Connolly is what Jane Austen would call a "handsome woman." She radiated warmth, intelligence, ease, and a sturdy sort of beauty. Her singing ran the whole gamut, I got the feeling she could do anything with her voice: high, low, and middle - - soft, loud, and middle - - tender, resigned, laconic, flaming, the whole megillah.
Middleton is adorable, with that crown of ginger curls. His stage behavior was a bit bashful, though his playing was NOT. He had poetry, dash, thrust. Like Connolly, he played without limits, technique at the service of artistry. And what else do you need?
The Berlioz was lovely. There were moments in the Berlioz and the Schumann when Connolly sang so quietly that it drew attention to itself, which made me squint a little. Just a few moments like that, and though this might not sound like it makes sense, I think that sort of thing has more impact in a bigger space. It would draw the audience in. We didn't need to be drawn in, we were twenty feet away.
The Poulenc was delicious, they had the perfect balance of sophistication and sentiment. I'll get to the Copland in a minute. I didn't know the Bennett and don't believe I'd ever heard of the composer, and they were delightful songs, a charming way to end the program. They did two encores: a song by a composer I don't know, and I couldn't quite hear what she said when she introduced it, but he's a composer for the National Theater. It was an OK song. The final encore was "Come to me in my dreams" by Frank Bridge - - oh LORDY what a gorgeous song. Blew me away. The audience was crazy for them, brought them back for many bows.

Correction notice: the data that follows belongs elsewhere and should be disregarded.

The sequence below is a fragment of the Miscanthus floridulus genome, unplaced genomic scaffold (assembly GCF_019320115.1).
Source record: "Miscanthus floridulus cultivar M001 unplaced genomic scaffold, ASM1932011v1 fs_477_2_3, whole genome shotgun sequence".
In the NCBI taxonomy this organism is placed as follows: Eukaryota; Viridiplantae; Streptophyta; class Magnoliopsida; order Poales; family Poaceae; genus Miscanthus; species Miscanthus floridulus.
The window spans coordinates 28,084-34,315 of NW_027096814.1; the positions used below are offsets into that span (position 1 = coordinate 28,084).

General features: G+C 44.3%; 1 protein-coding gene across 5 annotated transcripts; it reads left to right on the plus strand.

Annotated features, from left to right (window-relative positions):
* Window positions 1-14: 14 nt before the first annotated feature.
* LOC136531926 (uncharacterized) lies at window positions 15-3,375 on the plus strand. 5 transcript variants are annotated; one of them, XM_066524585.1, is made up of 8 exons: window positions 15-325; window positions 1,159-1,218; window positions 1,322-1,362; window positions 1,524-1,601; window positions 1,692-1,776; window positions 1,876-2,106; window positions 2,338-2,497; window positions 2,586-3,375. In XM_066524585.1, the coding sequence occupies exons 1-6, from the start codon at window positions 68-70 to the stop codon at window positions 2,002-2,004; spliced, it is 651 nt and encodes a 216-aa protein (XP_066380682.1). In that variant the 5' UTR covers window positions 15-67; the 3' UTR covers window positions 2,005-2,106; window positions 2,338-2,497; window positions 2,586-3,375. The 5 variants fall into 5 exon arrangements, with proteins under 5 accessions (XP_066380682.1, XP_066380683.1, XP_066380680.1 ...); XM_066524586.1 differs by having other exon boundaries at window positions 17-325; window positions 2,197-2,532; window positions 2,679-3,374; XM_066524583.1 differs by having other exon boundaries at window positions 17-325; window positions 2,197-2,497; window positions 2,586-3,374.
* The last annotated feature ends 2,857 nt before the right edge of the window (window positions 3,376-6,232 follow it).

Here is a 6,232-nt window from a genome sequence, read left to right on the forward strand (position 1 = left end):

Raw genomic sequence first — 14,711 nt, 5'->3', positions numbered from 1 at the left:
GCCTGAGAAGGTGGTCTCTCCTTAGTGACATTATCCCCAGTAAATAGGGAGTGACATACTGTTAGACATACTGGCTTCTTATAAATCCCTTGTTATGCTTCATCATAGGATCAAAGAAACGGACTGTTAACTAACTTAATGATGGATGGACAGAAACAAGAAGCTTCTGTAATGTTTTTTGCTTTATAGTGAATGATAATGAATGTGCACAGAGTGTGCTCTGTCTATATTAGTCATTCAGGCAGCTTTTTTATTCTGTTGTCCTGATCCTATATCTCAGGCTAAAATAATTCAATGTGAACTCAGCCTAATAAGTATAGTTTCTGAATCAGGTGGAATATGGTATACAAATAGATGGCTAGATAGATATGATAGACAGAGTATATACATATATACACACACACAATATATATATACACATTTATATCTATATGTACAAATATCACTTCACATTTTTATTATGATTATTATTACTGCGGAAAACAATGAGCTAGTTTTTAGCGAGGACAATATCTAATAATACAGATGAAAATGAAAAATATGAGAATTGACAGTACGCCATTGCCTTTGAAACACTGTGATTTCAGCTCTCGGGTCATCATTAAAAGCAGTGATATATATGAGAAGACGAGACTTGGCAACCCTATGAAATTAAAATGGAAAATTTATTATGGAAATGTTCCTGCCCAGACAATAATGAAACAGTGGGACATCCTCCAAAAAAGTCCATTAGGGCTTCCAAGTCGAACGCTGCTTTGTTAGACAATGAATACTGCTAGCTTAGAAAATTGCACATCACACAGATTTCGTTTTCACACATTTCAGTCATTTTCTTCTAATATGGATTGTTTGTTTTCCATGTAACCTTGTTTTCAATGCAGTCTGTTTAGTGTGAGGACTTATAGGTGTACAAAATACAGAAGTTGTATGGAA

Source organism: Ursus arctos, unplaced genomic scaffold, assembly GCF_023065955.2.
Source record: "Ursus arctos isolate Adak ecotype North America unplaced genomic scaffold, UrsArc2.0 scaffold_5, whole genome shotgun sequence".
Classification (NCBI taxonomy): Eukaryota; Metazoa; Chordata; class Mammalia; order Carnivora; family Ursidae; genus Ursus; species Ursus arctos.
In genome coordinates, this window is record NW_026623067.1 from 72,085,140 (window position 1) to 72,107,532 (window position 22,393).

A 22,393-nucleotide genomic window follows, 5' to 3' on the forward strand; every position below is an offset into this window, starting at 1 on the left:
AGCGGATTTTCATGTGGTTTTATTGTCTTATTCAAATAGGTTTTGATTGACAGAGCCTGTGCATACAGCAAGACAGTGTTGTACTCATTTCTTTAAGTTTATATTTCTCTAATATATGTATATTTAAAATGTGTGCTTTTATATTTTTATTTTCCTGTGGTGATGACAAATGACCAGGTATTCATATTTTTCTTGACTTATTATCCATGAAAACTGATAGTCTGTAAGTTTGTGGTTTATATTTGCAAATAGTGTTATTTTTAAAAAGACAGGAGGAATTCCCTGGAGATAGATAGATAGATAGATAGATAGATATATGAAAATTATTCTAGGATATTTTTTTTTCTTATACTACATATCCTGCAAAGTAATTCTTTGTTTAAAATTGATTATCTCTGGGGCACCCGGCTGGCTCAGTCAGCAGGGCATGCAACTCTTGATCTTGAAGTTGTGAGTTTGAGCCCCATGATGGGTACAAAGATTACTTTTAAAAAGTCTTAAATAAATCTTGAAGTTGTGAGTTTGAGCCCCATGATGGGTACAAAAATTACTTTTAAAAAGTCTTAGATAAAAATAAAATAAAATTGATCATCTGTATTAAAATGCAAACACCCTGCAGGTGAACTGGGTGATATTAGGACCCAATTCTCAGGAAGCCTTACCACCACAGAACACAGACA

They did six of the twelve Copland songs. I'll list them with the numbers in which they appear in the full set:
1. Nature, the gentlest mother
2. There came a wind like a bugle
4. The world feels dusty
10. I've heard an organ talk sometimes
11. Going to Heaven!
12. The Chariot
They did not do:
3. Why do they shut me out of heaven?
5. Heart, we will forget him
6. Dear March, come in!
7. Sleep is supposed to be
8. When they come back
9. I felt a funeral in my brain
I was THRILLED that they passed on "Why do they shut me out of heaven?", I've heard so many lousy performances of that song. The second line is, "Did I sing too loud?", and my answer is always "Yes," with a heavy sigh. I would be very happy to never hear that song again. But "Heart, we will forget him" - - how could they leave that out? My favorite song in the cycle.
Two other random notes: the title of the Schumann cycle is *Frauenliebe und -leben,* which Kathy the Mezzo and I always refer to as *Frauenhissen und -pissen.* She (and others) has a problem with it because it's from a woman's point of view but the poems and music are written by men, and the songs are centered around the man in her life. Kathy said she would perform the cycle if I wrote a new song to conclude it: yes, the husband would die and she would be devastated, but then in the final song she joins Match.com and finds a new boyfriend. I'm paraphrasing.
Richard didn't like Connolly's dress. I loved it: it was a long black slip dress with spaghetti straps, a short-sleeved sheer black dress over it with long panels of off white floral lace stitched to it, and discreet little bits of sparkle here and there. I thought it was gorgeous and perfect for her and for the occasion. Richard said she looked like she was going to a luau.